REGIONAL— Below average snowfall and record mild temperatures so far this winter should have whitetail deer in recovery mode depending on conditions over the next several weeks. While whitetail …
REGIONAL— Below average snowfall and record mild temperatures so far this winter should have whitetail deer in recovery mode depending on conditions over the next several weeks. While whitetail deer are well-adapted to cold and snow, the North Country deer herd can experience significant mortality during the harsh conditions of winter.
The Department of Natural Resources gauges that impact through the use of its winter severity index, or WSI, which uses a combination of temperature and snow depth to estimate the impact winter will have on the region’s deer population.
So far this winter, the deer have had it easy, according to Tom Rusch, DNR wildlife manager in the Tower work area.
“Deer are in excellent shape going into the latter half of winter,” said Rusch. “White-tailed deer have been fairly unrestricted by snow up to this point, and unrestricted movement increases access to food sources and survival.” The limited snow also gives deer an advantage against wolves, their primary predators other than humans.
While the first half of winter was mild for deer, conditions could become harsher in the weeks ahead, and that could start to push the WSI higher. Even so, it has a long way to go to be considered a burden for deer. The index gains a point for each day with a temperature of zero or below and for each day with a snow depth of 15 inches or greater. Right now, according to Rusch, snow depth ranges from 12-14 inches in northern St. Louis County, so any significant additional snow would push snow depths above 15 inches, which begins to restrict deer movements. Snow depths in northern Lak County are already above that threshold, although the snow remains light and fluffy, which is easier for deer than dense or crusted snow.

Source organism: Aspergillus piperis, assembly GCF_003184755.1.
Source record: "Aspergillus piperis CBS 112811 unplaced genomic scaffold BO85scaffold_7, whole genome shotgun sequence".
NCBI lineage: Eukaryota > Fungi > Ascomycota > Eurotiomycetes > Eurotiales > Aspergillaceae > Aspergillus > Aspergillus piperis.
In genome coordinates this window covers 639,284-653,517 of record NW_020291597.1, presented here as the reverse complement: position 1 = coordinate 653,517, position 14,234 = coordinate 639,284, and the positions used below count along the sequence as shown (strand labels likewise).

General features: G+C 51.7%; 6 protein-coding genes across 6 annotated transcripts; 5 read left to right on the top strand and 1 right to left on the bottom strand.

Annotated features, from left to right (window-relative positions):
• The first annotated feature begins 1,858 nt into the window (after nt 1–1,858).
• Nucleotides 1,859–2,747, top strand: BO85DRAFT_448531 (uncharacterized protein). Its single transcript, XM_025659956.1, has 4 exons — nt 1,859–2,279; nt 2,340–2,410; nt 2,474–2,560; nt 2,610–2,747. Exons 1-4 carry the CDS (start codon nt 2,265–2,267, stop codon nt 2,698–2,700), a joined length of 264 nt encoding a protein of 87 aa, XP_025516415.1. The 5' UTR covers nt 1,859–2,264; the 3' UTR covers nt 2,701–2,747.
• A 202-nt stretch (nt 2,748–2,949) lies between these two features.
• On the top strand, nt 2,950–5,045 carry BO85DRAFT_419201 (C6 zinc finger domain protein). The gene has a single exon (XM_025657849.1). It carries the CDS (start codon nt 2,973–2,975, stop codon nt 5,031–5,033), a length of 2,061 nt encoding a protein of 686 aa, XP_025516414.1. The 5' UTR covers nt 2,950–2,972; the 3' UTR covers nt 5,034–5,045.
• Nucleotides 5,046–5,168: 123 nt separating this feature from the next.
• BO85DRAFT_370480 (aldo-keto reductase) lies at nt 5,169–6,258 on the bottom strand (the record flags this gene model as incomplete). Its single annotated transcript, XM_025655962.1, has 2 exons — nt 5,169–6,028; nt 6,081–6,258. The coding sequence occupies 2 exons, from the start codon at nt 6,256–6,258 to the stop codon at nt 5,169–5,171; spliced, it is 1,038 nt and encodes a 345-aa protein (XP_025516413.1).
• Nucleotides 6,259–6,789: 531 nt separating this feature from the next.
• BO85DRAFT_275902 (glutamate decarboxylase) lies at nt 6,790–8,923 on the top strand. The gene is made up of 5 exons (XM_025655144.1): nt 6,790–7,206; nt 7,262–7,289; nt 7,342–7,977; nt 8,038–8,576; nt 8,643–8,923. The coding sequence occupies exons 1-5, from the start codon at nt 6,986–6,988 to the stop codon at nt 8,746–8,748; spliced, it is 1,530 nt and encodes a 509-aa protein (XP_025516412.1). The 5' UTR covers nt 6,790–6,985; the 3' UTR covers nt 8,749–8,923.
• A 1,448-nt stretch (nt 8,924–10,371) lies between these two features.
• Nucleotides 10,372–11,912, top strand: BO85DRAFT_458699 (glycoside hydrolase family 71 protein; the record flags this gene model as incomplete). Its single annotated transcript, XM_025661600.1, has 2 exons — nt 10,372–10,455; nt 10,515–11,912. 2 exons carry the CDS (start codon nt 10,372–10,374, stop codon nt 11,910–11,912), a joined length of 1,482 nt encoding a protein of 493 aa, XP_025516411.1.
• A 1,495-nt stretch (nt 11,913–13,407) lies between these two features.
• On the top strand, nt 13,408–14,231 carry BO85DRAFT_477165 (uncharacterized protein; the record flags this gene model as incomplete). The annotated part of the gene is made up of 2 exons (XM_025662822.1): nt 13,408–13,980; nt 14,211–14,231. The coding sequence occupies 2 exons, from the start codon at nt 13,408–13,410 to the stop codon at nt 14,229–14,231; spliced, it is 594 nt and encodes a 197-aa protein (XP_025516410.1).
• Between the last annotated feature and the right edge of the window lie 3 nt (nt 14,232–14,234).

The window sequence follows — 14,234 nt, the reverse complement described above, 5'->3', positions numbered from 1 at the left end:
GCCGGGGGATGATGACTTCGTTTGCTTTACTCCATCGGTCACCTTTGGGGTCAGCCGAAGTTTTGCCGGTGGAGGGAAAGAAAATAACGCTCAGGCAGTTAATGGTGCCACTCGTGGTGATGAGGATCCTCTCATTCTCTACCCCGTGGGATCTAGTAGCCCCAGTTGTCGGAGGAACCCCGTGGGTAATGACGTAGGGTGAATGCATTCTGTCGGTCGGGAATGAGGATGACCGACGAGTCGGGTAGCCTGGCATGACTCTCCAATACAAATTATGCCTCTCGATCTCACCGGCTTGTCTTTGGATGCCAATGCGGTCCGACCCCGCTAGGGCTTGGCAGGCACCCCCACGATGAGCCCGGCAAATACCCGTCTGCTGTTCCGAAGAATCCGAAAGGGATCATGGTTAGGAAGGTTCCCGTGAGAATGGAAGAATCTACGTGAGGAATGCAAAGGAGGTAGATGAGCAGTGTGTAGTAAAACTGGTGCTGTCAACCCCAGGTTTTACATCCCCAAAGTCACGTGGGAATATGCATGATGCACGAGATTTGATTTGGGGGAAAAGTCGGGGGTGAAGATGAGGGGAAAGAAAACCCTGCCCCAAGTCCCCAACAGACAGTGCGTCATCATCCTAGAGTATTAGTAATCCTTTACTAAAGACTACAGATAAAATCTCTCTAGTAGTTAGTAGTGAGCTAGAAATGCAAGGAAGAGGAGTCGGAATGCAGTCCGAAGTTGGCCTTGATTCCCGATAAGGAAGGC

While temperatures were record mild in December, January, and the first few days of February, that was forecast to change dramatically by the weekend, with several consecutive days of subzero highs and nighttime lows that could push 30-40 below zero across the North Country.
Even so, the WSI readings heading into the season’s first real cold snap remain remarkably low, with fewer than 20 points, all for subzero temperature readings. Any winter that finishes with a WSI below 50 is considered a mild winter, while values above 120 are considered severe. Here in far northern Minnesota, a 120 reading is close to average, while 160 or above is generally considered severe.